The quality of Brexit is not strained

Image: Stockfresh

28 September 2018

Billy MacInnesI’m intrigued by the optimism on show from Irish IT companies with UK subsidiaries or operations in the face of so many downbeat assessments of the UK market post-Brexit. I’m not going to reiterate all the economic forecasts predicting declines in the performance of the UK market in the event of any Brexit deal, hard, soft, blind or no. Nor will I dwell on similar studies that expect Brexit to have a detrimental effect on the Irish economy.

I’m not going to do that because it seems that, whatever their counterparts in areas like agriculture might feel, Irish IT businesses aren’t dwelling on it much either. Last week, for example, after announcing the acquisition of Zinopy Security, Trilogy Technologies managing director Edel Creely said it was “well placed to take advantage of the significant growth opportunities in managed IT services domestically and in the much larger UK market, where we now have new opportunities to build on our existing footprint”.

Similarly, a few days later, announcing plans to create 15 roles and increase turnover to €5 million over the next three years, Envisage Cloud managing director Peter Bergin stated: “The UK presents major possibilities for us and so growing our sales presence in this market is a core ambition as we seek to grow demand and customers.”

While there can be no doubt that the “much larger UK market”, can provide “significant growth opportunities” and “major possibilities”, what happens after 29 March 2019 will have a major bearing on how significant they will be. At present, it’s difficult to see why Irish businesses engaging in the UK market are as optimistic about the post-Brexit landscape as they appear to be.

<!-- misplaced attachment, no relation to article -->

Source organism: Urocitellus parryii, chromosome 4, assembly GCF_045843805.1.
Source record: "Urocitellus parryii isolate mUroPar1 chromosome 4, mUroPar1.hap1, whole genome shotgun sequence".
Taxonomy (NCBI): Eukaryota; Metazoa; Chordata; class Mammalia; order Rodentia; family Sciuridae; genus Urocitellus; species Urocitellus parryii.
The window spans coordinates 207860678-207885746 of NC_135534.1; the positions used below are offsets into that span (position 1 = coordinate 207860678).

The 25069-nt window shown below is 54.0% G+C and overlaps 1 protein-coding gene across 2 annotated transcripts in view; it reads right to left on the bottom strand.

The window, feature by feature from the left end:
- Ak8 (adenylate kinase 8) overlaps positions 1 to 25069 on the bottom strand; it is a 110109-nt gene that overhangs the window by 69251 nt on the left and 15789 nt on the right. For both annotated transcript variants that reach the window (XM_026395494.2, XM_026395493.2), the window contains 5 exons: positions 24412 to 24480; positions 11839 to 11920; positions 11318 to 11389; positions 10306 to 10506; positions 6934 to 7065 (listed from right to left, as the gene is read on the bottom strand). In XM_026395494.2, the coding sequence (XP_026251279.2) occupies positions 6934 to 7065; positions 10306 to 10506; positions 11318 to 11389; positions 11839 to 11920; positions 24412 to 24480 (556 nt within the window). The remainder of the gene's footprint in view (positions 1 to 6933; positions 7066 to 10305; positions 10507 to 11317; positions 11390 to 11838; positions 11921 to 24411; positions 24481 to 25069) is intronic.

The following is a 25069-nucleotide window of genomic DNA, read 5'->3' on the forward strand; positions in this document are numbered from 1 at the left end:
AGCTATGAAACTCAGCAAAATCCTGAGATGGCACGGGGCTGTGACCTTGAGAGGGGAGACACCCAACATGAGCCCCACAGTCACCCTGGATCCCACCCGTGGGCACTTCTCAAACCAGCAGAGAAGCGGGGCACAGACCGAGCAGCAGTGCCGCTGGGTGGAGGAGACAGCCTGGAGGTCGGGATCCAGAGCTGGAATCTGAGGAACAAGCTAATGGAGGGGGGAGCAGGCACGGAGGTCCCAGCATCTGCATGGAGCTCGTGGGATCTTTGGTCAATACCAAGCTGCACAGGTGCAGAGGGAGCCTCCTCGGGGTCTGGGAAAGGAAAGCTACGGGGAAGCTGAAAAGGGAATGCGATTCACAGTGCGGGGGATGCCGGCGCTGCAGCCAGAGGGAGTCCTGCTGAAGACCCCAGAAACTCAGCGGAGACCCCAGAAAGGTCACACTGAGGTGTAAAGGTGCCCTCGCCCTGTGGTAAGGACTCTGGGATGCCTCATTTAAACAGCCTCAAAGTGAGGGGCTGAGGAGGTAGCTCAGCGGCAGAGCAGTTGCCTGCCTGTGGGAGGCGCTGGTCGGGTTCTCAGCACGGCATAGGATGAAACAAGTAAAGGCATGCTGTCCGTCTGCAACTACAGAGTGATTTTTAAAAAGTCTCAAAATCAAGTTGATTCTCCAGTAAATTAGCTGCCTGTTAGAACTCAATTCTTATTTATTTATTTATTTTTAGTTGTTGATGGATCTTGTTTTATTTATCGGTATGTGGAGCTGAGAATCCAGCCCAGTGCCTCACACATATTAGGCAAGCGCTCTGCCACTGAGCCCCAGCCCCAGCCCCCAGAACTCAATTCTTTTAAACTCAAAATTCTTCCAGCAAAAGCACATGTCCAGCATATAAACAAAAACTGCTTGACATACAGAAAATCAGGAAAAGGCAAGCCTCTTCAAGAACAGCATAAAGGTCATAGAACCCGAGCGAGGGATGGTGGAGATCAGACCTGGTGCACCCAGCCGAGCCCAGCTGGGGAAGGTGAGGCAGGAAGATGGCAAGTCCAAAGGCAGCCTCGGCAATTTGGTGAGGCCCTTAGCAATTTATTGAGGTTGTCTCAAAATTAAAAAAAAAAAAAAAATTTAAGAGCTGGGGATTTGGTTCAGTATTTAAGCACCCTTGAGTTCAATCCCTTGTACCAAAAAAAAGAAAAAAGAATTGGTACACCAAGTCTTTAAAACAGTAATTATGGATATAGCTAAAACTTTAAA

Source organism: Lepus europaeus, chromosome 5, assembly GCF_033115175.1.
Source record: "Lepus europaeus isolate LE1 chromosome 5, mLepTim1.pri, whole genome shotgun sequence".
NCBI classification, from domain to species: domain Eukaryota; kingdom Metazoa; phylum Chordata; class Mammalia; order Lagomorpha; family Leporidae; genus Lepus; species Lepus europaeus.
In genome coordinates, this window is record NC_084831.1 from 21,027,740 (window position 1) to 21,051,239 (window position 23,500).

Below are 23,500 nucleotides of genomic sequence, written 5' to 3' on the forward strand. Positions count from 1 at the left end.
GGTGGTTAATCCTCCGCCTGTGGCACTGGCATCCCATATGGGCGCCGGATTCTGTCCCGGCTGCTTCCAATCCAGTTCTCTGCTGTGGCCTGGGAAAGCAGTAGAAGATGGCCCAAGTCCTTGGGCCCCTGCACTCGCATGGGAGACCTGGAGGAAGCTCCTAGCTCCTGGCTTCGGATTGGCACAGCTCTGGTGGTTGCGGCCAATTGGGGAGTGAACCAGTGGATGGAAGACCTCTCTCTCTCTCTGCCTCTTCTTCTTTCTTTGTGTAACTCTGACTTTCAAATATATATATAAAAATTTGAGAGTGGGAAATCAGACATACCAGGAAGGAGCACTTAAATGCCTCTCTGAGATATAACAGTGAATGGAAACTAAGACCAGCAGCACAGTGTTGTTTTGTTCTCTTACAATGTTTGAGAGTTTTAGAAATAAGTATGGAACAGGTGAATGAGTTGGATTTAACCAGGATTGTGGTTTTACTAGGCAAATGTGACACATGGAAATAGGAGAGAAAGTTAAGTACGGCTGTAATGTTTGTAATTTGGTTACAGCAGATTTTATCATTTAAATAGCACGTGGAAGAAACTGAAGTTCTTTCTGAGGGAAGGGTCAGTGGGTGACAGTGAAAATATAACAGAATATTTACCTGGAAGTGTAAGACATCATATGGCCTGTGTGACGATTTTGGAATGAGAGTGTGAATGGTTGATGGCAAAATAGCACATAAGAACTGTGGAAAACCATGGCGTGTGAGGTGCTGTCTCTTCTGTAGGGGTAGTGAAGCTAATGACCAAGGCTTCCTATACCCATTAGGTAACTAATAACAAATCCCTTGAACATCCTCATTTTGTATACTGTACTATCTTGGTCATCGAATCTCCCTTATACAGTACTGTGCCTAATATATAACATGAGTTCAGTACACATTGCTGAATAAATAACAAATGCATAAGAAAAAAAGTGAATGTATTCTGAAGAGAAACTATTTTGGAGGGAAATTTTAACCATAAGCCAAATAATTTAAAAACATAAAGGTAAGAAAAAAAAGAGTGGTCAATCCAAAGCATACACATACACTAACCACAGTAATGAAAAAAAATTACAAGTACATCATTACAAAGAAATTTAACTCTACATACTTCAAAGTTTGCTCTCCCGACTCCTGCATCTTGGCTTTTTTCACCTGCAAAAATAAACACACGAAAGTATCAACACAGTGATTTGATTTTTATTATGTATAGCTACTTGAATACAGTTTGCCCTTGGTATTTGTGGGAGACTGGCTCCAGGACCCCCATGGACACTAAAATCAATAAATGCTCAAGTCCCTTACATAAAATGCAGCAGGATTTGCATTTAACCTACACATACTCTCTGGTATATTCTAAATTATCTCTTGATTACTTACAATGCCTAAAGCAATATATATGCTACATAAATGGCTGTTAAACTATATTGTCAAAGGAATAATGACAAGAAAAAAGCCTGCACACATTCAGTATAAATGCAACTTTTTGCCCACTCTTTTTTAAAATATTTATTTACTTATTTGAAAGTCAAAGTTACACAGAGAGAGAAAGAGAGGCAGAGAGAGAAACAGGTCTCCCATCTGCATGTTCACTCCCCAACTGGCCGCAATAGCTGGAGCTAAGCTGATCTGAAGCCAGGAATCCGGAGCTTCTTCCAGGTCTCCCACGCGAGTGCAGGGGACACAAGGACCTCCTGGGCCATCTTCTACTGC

It may well be that it’s not so much a demonstration of optimism as pragmatism. If Brexit proves to be as messy and shambolic as the build up has been, it probably makes sense to have an operation in place in the UK rather than try to service the market from Ireland given all the trading barriers that could suddenly emerge.

But Brexit is also likely to create barriers between Irish companies and their UK subsidiaries/operations, barriers that are likely to raise costs while increasing bureaucracy and administration.

And when it comes to services, there are all kinds of uncertainties at play. For example, a report published in December last year by Technology Ireland, the Ibec group representing the technology sector, stated: “Services form an important element of the Irish technology sector supply chain. In the event of a hard Brexit the WTO/MFN terms provide far less certainty and security of access for services. It is essential that any transition arrangements provide for trade in services, not just trade in goods.”

So it’s probably worth noting here that the only deal the UK government has put on the table to date makes no provision for services whatsoever.

I can appreciate that many business people, including leaders of IT companies, have an innate belief that politicians will, when push comes to shove, behave in a rational way and not cause undue economic harm in their pursuit of a particular ideal or goal.

This may prove to be an over-optimistic view when it comes to Brexit. Some of the most high profile supporters of Brexit have a quasi-religious fanaticism about it. In their desire for Brexit and to free themselves from the shackles of the EU, they dismiss and denigrate any evidence that it will cause harm to the country. It is a holy grail that must be pursued at all costs. Any casualties arising from Brexit will be a sacrifice worth paying to achieve that goal.

Those of us outside the UK might expect common sense to prevail when it comes to how that country leaves the common market. There is no guarantee that it will.

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